“I think what makes medication-assisted treatment different is that it has decades worth of evidence-based treatment and statistics on its efficacy,” Minges said. “The problem with our treatment is that there’s a lot of stigma around being on medication to treat opioid use disorders.”
The clinic provides methadone and buprenorphine to patients, under supervision, from its offices on East 11th Street. Methadone and buprenorphine work by activating the same receptors in the brain as stronger opioids, but it doesn’t create the same euphoric high. This results in a significant reduction of withdrawal symptoms, which can lead to cravings for more dangerous substances, according to Minges.
“We try to liken it to somebody who’s diabetic, and who needs to take insulin to sort of regulate and function normally,” she said. “They don’t feel differently — they feel like their normal selves, and this allows them to get back on their feet, keep their jobs, keep their families, keep their mental health and just allow them to function. It has a similar — not the same — effect as the opioid that they are taking illicitly but allows them to be involved in treatment and appropriate care with a provider.”
Because it uses weaker opioids to treat opioid addiction, some may think Chatham Recovery is enabling addiction. Minges said that’s simply not the case.
“People look at us like we’re our drug dealers, and we’re giving them what they think is cross-addicting them by just giving them a crutch,” she said. “You could look at it that way, but we are oversought by so many regulatory bodies. We’re just doing what we know works for our people.”
Chatham Recovery also offers counseling and therapy services to help address the mental health aspects behind opioid use disorder, ranging from individual sessions to support groups.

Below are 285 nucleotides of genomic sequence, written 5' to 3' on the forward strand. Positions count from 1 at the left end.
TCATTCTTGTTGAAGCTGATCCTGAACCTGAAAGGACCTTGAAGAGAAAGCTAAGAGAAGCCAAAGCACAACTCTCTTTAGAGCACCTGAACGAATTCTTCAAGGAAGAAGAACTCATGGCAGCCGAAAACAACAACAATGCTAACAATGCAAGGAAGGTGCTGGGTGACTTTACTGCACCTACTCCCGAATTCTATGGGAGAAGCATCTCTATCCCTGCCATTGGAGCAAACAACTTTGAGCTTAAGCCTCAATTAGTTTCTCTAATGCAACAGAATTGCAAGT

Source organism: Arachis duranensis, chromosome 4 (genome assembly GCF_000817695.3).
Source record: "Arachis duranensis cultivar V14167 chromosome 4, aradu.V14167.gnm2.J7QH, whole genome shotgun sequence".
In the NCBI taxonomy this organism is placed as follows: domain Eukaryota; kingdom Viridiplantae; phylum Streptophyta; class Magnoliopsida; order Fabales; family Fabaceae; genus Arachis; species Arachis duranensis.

Minges said throughout Chatham Recovery’s existence, none of its patients have ever overdosed or died from an overdose — a testament, she said, to the effectiveness of the treatment they offer.
But the medication is pricy; methadone treatments cost $80 a week, while buprenorphine costs $100 a week.
“Our doors are open, there’s no one who can’t be in treatment for the most part, but it is not affordable,” Minges said.
While she and her staff work to negotiate with the pharmaceutical suppliers to get lower prices, Minges blames lack of funding and lack of Medicaid and Medicare expansion from the state for the high cost. Chatham Recovery’s programs are covered by Medicaid and Medicare insurance plans, but Minges says not enough people can access those options N.C.
“More affordability would come from our state legislators and expanding Medicaid so that more people who should be on Medicaid would be approved for Medicaid,” she said.
Minges also said North Carolina legislators allocated $30 million last year to combat opioid use disorder. Her organization only received about $115,000 to help provide treatment to the Siler City and Chatham County community.
“Some other organizations in our area get $2 million to $3 million a year,” Minges said. “We do have some state funds, but that’s limited to a certain number of people who come into our program, so we’re full for that.”
Minges wants the community to understand substance use disorder isn’t something people willingly choose. Rather, it is a disease, and the treatment Chatham Recovery offers has been proven to work.
“Substance use disorders are now — and have been since [the] Obama [administration] — medical illnesses,” she said. “Our treatment has generally worked for our population in keeping them alive and hopefully on the path to being able to be socially functioning adults in our community.”
Reporter Taylor Heeden can be reached at firstname.lastname@example.org.